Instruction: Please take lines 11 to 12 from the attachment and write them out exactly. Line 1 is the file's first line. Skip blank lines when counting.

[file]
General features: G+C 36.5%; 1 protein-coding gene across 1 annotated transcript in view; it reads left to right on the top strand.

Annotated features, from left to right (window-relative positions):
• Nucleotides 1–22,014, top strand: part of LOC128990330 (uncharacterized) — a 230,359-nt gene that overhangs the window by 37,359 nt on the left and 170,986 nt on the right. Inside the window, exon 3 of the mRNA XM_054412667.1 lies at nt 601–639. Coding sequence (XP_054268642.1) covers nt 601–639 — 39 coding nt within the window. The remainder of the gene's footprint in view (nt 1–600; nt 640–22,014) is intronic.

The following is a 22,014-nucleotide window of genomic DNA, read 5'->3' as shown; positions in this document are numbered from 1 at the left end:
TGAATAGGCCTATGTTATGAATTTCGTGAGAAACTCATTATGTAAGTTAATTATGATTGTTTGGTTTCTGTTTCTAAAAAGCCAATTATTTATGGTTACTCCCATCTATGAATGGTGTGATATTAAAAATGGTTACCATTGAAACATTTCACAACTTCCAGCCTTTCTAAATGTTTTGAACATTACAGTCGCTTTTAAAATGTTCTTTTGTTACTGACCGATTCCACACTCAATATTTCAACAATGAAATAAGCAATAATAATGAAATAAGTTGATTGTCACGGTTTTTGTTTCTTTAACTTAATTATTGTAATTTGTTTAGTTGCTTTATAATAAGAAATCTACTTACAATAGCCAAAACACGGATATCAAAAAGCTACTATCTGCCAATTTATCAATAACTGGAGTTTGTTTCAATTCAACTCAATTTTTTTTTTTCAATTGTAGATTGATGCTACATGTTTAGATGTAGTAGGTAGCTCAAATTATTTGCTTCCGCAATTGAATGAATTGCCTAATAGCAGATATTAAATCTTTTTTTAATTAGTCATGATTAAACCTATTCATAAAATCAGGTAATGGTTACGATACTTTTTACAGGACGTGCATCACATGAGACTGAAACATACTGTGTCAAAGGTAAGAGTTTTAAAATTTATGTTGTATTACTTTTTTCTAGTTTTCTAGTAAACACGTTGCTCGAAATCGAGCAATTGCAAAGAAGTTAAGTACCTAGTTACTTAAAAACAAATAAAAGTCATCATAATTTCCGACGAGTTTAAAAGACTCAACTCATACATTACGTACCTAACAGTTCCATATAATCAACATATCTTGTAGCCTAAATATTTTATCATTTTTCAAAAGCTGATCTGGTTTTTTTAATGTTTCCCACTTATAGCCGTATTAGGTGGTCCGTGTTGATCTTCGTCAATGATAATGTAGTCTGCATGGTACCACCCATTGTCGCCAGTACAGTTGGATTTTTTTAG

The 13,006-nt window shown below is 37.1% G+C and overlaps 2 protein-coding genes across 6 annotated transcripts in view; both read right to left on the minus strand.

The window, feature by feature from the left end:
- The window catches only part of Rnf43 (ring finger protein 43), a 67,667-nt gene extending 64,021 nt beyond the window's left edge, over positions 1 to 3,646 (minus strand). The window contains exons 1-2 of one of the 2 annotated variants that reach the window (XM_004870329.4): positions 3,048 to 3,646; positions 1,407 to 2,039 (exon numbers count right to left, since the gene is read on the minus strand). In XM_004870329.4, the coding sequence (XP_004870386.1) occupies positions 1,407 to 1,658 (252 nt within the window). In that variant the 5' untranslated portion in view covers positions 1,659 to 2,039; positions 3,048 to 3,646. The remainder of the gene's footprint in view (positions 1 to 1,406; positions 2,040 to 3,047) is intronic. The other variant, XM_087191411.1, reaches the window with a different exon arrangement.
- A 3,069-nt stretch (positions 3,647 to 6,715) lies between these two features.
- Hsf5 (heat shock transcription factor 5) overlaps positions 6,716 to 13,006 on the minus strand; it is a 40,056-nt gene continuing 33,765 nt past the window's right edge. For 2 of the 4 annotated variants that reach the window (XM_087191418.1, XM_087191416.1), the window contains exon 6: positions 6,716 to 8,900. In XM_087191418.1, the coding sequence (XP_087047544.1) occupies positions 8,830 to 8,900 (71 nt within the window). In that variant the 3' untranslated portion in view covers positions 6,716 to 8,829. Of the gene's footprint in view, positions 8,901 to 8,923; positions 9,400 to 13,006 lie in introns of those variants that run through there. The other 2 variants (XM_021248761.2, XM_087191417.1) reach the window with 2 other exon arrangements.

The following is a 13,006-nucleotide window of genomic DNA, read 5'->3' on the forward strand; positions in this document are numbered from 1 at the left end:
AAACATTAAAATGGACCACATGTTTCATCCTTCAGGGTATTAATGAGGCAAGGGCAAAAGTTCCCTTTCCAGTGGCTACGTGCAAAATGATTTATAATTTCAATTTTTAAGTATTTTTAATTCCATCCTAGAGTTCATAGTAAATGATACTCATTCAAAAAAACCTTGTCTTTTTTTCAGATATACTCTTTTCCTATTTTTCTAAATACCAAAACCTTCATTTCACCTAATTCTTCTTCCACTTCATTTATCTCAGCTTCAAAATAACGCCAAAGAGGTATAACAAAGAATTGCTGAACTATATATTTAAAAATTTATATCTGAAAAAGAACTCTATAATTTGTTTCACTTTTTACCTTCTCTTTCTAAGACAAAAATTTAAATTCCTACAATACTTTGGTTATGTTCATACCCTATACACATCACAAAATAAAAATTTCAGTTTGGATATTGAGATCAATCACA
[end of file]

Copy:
The following is a 13,006-nucleotide window of genomic DNA, read 5'->3' on the forward strand; positions in this document are numbered from 1 at the left end:
AAACATTAAAATGGACCACATGTTTCATCCTTCAGGGTATTAATGAGGCAAGGGCAAAAGTTCCCTTTCCAGTGGCTACGTGCAAAATGATTTATAATTTCAATTTTTAAGTATTTTTAATTCCATCCTAGAGTTCATAGTAAATGATACTCATTCAAAAAAACCTTGTCTTTTTTTCAGATATACTCTTTTCCTATTTTTCTAAATACCAAAACCTTCATTTCACCTAATTCTTCTTCCACTTCATTTATCTCAGCTTCAAAATAACGCCAAAGAGGTATAACAAAGAATTGCTGAACTATATATTTAAAAATTTATATCTGAAAAAGAACTCTATAATTTGTTTCACTTTTTACCTTCTCTTTCTAAGACAAAAATTTAAATTCCTACAATACTTTGGTTATGTTCATACCCTATACACATCACAAAATAAAAATTTCAGTTTGGATATTGAGATCAATCACA